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How to Improve at Writing Non-Fiction

Updated on November 22, 2012
Illustration by eHealer
Illustration by eHealer | Source

Blending Writing Styles to Engage the Online Reader

Since Google has created more emphasis on duplicate web content on landing pages and blogs, online businesses and websites have actively searched for fresh and interesting web content that answers their potential customers' questions. Typically, anyone who has learned about writing in any of the disciplines has been groomed to write in a journalistic, informal or academic style that holds the writer and their audience hostage to a single conclusion.

What will the Style of the Future Blog Look Like?

So, with the new experience of online writing, shouldn't we drop the rigors of style and create a new method of communication to the online reader? People online read faster, surf at the speed of light and are engaged by numerous topics and discussions that don't always fit a particular "style" mode." Perhaps it's time to blend the best of all styles and create an informative and entertaining way to read online. Let's examine the differences between three paragraphs that essentially say the same thing, but in different styles:

Academic Style: Written in an objective tone and supports facts or conclusions with research studies and citations. The academic style is rigid and is designed to convince the audience the writer's ideas are arguably correct. Cons: Wordy, long-winded and dry. Contractions are not used.

As revealed in the study, My Writing is Boring, 230 college students chosen as participants were excluded due to the inability to consistently read on a college level. The exclusion of participants is often seen as a bias in a study, and this unfortunate incident may invalidate the results. In addition, the deficits in the students reading aptitude do warrant further questions regarding the effectiveness of current reading standards.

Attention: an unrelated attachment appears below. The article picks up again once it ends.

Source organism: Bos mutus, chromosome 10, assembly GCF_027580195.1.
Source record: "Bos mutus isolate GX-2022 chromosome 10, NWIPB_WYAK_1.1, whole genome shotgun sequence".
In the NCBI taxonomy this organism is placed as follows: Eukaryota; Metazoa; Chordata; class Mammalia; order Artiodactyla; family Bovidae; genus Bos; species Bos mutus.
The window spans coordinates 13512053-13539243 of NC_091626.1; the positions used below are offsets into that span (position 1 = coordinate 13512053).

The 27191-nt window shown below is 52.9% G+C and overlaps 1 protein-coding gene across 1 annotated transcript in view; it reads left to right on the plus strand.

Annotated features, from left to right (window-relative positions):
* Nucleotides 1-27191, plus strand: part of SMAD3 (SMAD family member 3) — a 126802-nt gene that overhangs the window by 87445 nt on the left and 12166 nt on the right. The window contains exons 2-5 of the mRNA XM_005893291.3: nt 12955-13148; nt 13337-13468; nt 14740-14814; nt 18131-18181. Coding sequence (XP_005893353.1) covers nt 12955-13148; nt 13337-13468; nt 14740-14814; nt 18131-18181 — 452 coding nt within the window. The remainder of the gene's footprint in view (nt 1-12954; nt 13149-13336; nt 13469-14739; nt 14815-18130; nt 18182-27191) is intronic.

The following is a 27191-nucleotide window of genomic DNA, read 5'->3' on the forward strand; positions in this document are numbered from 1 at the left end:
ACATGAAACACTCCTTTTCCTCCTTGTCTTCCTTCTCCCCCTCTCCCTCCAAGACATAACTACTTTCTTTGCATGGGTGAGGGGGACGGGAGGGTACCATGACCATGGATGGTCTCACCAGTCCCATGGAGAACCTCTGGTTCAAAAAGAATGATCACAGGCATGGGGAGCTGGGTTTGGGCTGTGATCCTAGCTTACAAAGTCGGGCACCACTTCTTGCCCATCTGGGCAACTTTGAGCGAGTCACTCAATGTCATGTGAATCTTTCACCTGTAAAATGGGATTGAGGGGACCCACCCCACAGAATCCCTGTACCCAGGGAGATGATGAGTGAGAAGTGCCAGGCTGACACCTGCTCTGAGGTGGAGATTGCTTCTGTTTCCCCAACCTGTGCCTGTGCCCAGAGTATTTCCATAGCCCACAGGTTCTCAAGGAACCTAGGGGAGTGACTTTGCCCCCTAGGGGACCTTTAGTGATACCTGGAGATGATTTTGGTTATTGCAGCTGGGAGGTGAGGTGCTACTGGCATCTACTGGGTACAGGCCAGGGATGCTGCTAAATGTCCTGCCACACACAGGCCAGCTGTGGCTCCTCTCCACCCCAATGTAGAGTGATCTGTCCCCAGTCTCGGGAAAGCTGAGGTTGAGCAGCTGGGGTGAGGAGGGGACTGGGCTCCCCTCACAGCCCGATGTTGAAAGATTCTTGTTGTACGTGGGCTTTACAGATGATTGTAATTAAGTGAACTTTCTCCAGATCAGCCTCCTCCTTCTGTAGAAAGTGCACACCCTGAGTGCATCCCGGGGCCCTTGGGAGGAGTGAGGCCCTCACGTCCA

Informal Style: Often called a conversational style, an informal style may entertain, provide a fast pace and engage an audience with a personal tone. Cons: Less informative and doesn't impact the reader with facts. Opinions and arguments are loose and poorly constructed.

The study called, My Writing is Boring, threw out 230 college students from the study because they couldn't read on a college level. What does that say about our learning institutions? Of course, the intended study results can't be determined because of the "lack of participation," but maybe it will spark a study about how effective writing courses are for college students.

Journalistic Style: Dramatic and engaging, this style promises to prove facts, entertain, and catch your attention. Cons: Catchy titles will grab a reader's attention, but they don't often work well on search engines. May include exaggerated ideas for stimulation and entertainment.

In a recent study that involved 1000 college students, 230 were excluded because they couldn't read on a college level. The represented college refused to remark on the study, but Mark Henderson, the current dean, did admit that the incident, "Needed further investigation and a possible overhaul of current reading standards." The study, My Writing is Boring, was cancelled over the findings and didn't offer any further comments.

New Rules for Online Writing?

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The New Rules for Online Writing

The rules of writing still apply when writing online, although it would be certain that the rules the writer and the reader agree upon will eventually evolve and become something totally different, but better and widely accepted. Making it interesting is paramount, but creating a rapid read out of "facts" can be challenging. Academic writing is persuasive but restricts the use of contractions and long sentences can be exhausting. Journalistic writing is rapid and engaging, but titles and phrases do not make it search engine friendly. Informal writing is less informative and lacks the ability to sway an argument. So, let's see what the future of writing online may look like:

Title: Are College Students Prepared for College? (SEO friendly title)